RecruitmentEdit

Most recruits come from the Special Forces Groups with a sizable but significantly smaller portion hailing from the 75th Ranger Regiment, but some operators have come from other units of the army.[16] Since the 1990s, the Army has posted recruitment notices for the 1st SFOD-D.[17] The Army, however, has never released an official fact sheet for the force. The recruitment notices placed in Fort Bragg's newspaper, Paraglide, refer to Delta Force by name, and label it "...the U.S. Army's special operations unit organized for the conduct of missions requiring rapid response with surgical application of a wide variety of unique special operations skills..."[18] The notice states that all applicants must be male, in the ranks of E-4 through E-8, have at least two and a half years of service time remaining in their enlistment, be 21 years or older and score high enough on the Armed Services Vocational Aptitude Battery test to attend a briefing to be considered for admission.

On 29 June 2006 during a session of the Committee on Armed Services, General Wayne Downing testified before the U.S. House of Representatives that 70% of all Delta operators started their military careers in the 75th Ranger Regiment.[19]

Selection processEdit

Haney's book Inside Delta Force described the selection course and its inception in detail. Haney writes the selection course began with standard tests including push-ups, sit-ups, and a 2-mile (3.2 km) run, an inverted crawl and a 100 meter swim fully dressed. The selection candidates are then put through a series of land navigation courses to include an 18-mile (29 km), all-night land navigation course while carrying a 40-pound (18 kg) rucksack. The rucksack's weight and the distance of the courses are increased and the time standards to complete the task are shortened with every march. The physical testing ended with a 40-mile (64 km) march with a 45-pound (20 kg) rucksack over very rough terrain which had to be completed in an unknown amount of time. Haney wrote that only the senior officer and NCO in charge of selection are allowed to see the set time limits, but all assessment and selection tasks and conditions were set by Delta training cadre.[20][21] The mental portion of the testing began with numerous psychological exams. The men then went in front of a board of Delta instructors, unit psychologists and the Delta commander, who each ask the candidate a barrage of questions and then dissect every response and mannerism of the candidate with the purpose to mentally exhaust the candidate. The unit commander then approaches the candidate and tells him if he has been selected. If an individual is selected for Delta, he undergoes an intense 6-month Operator Training Course (OTC), to learn counter-terrorism and counter-intelligence techniques, in which the individual maintains very little contact with friends and family for the duration. Training includes firearm accuracy and various other munitions training.[21] In a recent interview, former Delta operator Paul Howe talks about the high attrition rate of his Delta selection course. He says that of roughly 240 men, 16 candidates were selected for the Operator Training Course (OTC). Following OTC, only 12 to 14 candidates successfully completed the course.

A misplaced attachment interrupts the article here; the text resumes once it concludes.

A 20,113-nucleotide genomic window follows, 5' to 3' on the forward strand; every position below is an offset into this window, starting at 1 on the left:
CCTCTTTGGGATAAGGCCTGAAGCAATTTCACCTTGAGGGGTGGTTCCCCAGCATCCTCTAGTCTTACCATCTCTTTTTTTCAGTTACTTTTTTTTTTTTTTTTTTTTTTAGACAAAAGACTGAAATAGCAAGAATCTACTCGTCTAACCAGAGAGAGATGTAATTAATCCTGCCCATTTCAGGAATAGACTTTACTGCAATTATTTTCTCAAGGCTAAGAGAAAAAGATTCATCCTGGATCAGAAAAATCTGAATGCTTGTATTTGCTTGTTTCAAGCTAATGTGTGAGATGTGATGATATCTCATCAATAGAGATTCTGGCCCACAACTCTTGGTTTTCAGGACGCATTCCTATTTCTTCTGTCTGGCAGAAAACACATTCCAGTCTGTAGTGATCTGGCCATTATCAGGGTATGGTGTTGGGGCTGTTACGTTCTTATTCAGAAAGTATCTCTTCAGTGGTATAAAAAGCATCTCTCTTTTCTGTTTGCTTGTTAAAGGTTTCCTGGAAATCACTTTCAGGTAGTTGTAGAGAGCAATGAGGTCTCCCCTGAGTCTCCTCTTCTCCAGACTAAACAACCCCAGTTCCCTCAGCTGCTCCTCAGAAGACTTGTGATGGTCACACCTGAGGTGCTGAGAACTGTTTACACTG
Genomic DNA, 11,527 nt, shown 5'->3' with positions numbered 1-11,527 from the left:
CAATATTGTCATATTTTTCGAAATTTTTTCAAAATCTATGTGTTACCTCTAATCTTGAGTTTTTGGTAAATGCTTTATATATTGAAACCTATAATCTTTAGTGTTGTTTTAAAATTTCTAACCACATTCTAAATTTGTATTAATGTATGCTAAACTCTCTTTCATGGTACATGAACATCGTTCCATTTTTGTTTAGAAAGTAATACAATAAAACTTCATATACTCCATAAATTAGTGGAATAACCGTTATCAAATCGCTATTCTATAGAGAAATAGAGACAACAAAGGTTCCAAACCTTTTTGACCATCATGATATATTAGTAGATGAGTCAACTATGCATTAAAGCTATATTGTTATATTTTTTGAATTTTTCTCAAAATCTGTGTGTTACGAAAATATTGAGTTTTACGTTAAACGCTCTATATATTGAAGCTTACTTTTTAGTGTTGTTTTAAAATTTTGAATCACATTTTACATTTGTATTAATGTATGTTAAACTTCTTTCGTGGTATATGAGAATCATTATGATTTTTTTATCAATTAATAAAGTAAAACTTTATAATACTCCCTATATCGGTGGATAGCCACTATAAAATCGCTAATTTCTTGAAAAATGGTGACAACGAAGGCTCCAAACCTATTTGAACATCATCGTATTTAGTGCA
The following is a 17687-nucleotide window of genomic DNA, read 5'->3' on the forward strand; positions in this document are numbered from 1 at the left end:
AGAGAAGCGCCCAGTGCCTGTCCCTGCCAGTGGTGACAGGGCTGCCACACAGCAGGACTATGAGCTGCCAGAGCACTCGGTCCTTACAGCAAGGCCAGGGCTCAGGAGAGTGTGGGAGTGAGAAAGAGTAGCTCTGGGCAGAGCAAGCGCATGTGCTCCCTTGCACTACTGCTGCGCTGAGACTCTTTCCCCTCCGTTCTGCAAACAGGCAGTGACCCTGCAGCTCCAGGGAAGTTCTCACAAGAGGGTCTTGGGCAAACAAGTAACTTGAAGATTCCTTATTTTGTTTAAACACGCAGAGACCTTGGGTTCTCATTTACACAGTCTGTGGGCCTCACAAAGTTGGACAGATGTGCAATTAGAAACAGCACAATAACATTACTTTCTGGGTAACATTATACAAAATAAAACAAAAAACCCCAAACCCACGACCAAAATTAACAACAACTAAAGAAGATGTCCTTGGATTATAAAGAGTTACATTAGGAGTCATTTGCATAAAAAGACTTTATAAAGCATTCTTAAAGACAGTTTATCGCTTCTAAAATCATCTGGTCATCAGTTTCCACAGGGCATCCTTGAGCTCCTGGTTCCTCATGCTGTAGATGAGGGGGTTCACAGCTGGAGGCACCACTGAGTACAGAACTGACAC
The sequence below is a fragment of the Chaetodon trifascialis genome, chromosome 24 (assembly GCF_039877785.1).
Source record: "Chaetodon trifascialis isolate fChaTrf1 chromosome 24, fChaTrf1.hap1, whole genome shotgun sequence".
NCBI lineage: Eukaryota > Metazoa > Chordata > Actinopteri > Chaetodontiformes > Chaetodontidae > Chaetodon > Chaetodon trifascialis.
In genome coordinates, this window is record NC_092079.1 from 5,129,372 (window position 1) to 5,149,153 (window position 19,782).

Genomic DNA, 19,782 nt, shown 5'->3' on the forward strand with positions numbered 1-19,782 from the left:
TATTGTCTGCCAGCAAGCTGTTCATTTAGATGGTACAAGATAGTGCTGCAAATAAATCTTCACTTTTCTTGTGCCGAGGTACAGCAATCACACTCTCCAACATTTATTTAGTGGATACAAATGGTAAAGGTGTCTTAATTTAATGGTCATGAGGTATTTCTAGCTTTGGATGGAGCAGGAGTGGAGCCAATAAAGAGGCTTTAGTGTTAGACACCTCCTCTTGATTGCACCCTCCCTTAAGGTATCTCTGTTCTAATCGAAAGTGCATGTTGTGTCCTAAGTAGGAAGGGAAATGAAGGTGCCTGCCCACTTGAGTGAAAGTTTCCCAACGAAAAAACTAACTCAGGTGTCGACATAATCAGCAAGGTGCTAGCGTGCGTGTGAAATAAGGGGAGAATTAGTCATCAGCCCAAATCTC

TrainingEdit

Operator Training Course: According to the book Inside Delta Force by Eric Haney, OTC consisted of the following events. Although OTC has probably changed since then, it remains around 6 months long.

  • Marksmanship
    • The students shoot stationary targets at close range until they are able to have almost complete accuracy. They will then move on to moving targets.
    • Once shooting skills are perfected, they will move to a shooting house where they will clear rooms of "enemy" targets. At first it will be done by one student, then two at a time, three at a time, and finally four. After the students learn techniques to clear a room, "hostages" are added to the room mixed with the enemies.
  • Demolitions
    • Students learn how to break into many different locks such as cars and safes.
    • Demolition and how to build bombs out of various commonly found materials.